For security reasons, the NFS server normally "squashes" access from root on the client, substituting a low-privilege user ID for the root user ID. You can grant the remote root user full root access to the exported directory by using the no_root_squash option. This option is potentially very dangerous, though.

all_squash orno_all_squash

This option specifies whether or not to apply "squashing" to accesses from ordinary users. Squashing such accesses can be desirable as a

Option

Meaning

means of providing a modest security increase on

read-only exports.

Note The options available in the NFS server have changed between NFS server versions in the past, and they may change in the future. Consult the exports man page for details if you have problems with any of these options.

As an example of an NFS /etc/exports file, consider Listing 24.1. This file defines three exports—for/home, /opt, and /exports. The /home export is fairly straightforward. The clients of this export (collins, gordon, swigert, roosa, and worden) are defined using hostnames without domain names. All of these clients have read/write access to the share. All except gordon must connect from a secure port, but gordon is granted an exception to this rule. Perhaps gordon is running a non-Unix OS that uses a high-numbered port for NFS access. The /opt export is made available to two clients, mattingly.luna.edu and evans.luna.edu. The first of these clients has full read/write access to the share, and root access from this client is not squashed. You might use this configuration if mattingly's administrator needs to be able to add software to the /opt export, but this configuration is risky—a security problem could allow a miscreant to change files in this potentially sensitive directory. Finally, the /exports directory is exported to all computers in the lm.luna.edu domain (but not its subdomains) and to all computers in the 172.24.0.0/16 network. In the case of the lm.luna.edu domain, all user accesses are squashed. In both cases, no client can write to the export.

Listing 24.1: Example /etc/exports File

/home collins(rw) gordon(rw,insecure) swigert(rw) roosa(rw) worden(rw) /opt mattingly.luna.edu(rw,no_root_squash) evans.luna.edu(ro,nohide) /exports *.lm.luna.edu(ro,all_squash) 172.24.0.0/16(ro)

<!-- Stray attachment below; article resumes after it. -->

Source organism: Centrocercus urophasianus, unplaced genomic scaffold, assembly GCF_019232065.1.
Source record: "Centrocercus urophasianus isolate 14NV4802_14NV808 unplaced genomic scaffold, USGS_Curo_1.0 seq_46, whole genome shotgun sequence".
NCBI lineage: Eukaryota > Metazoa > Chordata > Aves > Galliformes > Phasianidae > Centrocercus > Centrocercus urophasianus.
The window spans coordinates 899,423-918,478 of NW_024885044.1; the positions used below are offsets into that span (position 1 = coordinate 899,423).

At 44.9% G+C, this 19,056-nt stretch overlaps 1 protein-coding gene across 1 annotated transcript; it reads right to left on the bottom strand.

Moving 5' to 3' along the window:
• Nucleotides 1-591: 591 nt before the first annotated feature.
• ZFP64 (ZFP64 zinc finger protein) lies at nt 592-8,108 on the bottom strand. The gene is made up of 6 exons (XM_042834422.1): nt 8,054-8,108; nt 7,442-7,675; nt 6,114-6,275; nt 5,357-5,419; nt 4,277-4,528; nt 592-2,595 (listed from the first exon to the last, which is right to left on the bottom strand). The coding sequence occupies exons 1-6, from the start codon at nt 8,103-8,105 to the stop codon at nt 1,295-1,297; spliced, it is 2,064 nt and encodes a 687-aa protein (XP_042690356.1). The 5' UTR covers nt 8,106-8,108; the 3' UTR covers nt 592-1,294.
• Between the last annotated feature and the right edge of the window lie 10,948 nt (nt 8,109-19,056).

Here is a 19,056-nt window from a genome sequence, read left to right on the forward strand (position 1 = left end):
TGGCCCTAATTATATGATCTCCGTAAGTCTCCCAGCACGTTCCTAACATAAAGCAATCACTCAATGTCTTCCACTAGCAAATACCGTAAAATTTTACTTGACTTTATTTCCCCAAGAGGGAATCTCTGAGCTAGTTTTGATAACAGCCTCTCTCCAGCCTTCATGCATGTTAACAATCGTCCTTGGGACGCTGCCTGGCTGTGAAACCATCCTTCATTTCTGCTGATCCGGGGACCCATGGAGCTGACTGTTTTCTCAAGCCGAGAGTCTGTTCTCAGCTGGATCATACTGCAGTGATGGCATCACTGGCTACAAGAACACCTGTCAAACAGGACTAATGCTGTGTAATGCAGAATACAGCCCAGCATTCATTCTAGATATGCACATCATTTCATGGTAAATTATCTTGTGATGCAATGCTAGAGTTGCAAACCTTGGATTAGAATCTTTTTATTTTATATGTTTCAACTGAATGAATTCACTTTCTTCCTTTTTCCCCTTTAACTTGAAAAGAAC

You should keep in mind the fact that NFS relies on its clients to handle some security tasks. In particular, note that NFS doesn't require a password for access. If the client is authorized in /etc/exports, the client can access the directory or directories in question. A couple of decades ago, only professionally administered Unix workstations would have such access, so risks were low. Today, anybody who can fake a DNS entry or gain physical access to a network to hijack an IP address can break into a regular NFS server and read files under any assumed username. For this reason, you should be very conservative about authorizing remote access via the exports file. In some environments, read/write access to home directories may be required, but read/write access to most other directories is most likely an undue risk. Listing 24.1's read/write and no_root_squash access to/optformattingly is particularly risky; I presented it only to give an example of no_root_squash in action.

If you make changes to your /etc/exports file, you can tell the NFS server about those changes with the exportfs program. Specifically, type exportfs -r as root to update the server's list of available exports to match the exports file. You can also use this utility's -u option to make a specific export unavailable, or various other options to have other effects. Consult the exportfs man page for details.